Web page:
Wednesday, May 9, 2012

Insurgent - a non-review with spoilerific commentary

Insurgent (Divergent #2)
Veronica Roth

544 pages

This isn't really a review--it's more of a commentary--and this is for everyone who has read the book. If you haven't read Insurgent, I would recommend not reading this post. I already have a spoilerless review of Insurgent up. Go read that instead of this or just skip to the end of this post (I kind of rant). You've been warned.

I'm not going to explain back story since I assume you've already read the book.

There be spoilers after this point.

I started Insurgent in the hopes of it being better than Divergent (since I wasn't a fan of it), unfortunately it left me with a bitter feeling. I enjoyed most of the action scenes and I thought the book was well-paced. However, there are a few things that bothered me.

I was mostly confused about how the government in Insurgent works. In the first book we have the faction system, and we have Erudite/Dauntless teaming up to wipe out Abnegation and take control. This--I thought--would lead to civil war. Instead the surviving Abnegation, the Dauntless who refuse to fight, and some Erudite run away to Amity where they are asked to leave so Amity doesn't have to fight. Candor also refuses to fight.

I didn't get this. Everyone refuses to fight. I thought the entire Abnegation ordeal was completely unforgivable and that everyone would team up and bitch smack Erudite/Dauntless. I guess me and Tris were wrong.

Along the way Peter joins Tris and Four. Four does nothing about Peter. Tris gets in a fight with him at one point. Why hasn't anyone shot and killed Peter? Didn't he stab a guy in the eye? Didn't he beat up Tris? Didn't he betray Dauntless? Why is he being allowed to wander around untouched? Veronica Roth's answer is BS: "because Peter owes them so he wants to repay the debt." I also don't take Veronica Roth's answer for why some people are the bad guys: "because they're just cruel."

We're then taken to a factionless safe house. The factionless have grown in size. This is part of the book where I smacked the side of my head. Dauntless had about four or five open spots in the first book, and about fifteen recruits. I was wondering if anyone else had noticed that there would be a lot of factionless in the city if this were true for all factions. Apparently so. Oh and there are more divergent among the factionless. Sure. Just how big is the population in this book? Sometimes it's referenced as being really small, at other times it's huge.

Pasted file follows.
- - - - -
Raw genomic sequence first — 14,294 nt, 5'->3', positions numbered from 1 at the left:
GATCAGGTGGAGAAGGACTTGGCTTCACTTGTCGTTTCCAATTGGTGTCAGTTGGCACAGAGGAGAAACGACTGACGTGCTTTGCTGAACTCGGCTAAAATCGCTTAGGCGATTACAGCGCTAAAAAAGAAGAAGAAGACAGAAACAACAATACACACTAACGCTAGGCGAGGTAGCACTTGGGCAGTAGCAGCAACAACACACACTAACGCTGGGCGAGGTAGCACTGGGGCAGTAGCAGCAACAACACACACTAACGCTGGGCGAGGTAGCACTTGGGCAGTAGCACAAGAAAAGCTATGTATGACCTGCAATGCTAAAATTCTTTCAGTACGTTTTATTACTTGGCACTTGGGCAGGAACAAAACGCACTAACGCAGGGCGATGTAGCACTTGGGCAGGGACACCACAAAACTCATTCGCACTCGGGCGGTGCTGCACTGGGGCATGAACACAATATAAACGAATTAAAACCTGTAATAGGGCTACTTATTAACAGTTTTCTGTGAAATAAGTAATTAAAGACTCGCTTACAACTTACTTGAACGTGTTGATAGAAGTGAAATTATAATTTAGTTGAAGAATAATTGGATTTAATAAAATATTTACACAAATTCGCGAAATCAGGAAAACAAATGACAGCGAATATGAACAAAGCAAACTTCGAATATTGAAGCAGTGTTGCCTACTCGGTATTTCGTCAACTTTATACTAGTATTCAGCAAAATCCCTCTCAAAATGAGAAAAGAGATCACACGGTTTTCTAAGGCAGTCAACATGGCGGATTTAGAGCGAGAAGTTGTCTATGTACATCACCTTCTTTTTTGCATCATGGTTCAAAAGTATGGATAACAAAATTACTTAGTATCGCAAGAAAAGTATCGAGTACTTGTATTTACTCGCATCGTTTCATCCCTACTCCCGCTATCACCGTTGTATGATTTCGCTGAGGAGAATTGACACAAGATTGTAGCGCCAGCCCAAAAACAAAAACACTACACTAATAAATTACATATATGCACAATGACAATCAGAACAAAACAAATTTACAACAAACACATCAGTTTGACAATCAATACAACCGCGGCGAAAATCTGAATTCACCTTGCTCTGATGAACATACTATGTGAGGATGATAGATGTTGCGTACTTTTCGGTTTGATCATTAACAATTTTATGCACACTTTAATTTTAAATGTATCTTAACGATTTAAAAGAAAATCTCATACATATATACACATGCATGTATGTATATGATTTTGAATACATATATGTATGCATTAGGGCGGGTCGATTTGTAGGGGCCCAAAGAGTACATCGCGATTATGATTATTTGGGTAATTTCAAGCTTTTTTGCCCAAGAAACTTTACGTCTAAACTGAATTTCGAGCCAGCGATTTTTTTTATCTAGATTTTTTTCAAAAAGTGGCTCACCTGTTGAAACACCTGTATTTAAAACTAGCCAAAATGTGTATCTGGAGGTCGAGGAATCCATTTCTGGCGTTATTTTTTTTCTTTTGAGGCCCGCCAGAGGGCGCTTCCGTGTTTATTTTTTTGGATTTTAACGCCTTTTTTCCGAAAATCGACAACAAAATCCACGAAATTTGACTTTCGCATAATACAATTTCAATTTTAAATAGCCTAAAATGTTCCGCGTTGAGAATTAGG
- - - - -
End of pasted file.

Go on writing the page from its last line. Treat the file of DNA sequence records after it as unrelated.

Also, there's a war on and the trains are still running? Who's running the trains? Why? Why aren't the trains being watched? Dauntless headquarters are abandoned so everyone goes back there. Why did they leave guns and armor and supplies at Dauntless? That doesn't make sense from a tactical standpoint since Dauntless is their military. There's not even one soldier guarding it: just a bunch of cameras that are easily taken down with paintball guns.

All of Abnegation gets wiped out in the first book. Later we're told that some of the Abnegation have returned home. HOW!? I thought they were all on the run or dead. How many survived? Sometimes it seems like a few, then it seems like a lot.

There comes a point when Tris realizes that being Divergent means having super-empathy of some kind. Why can't she think like Jeanine? Why does she have a hard time figuring out the motives of others? This doesn't make sense since super-empathy would mean understanding others perfectly.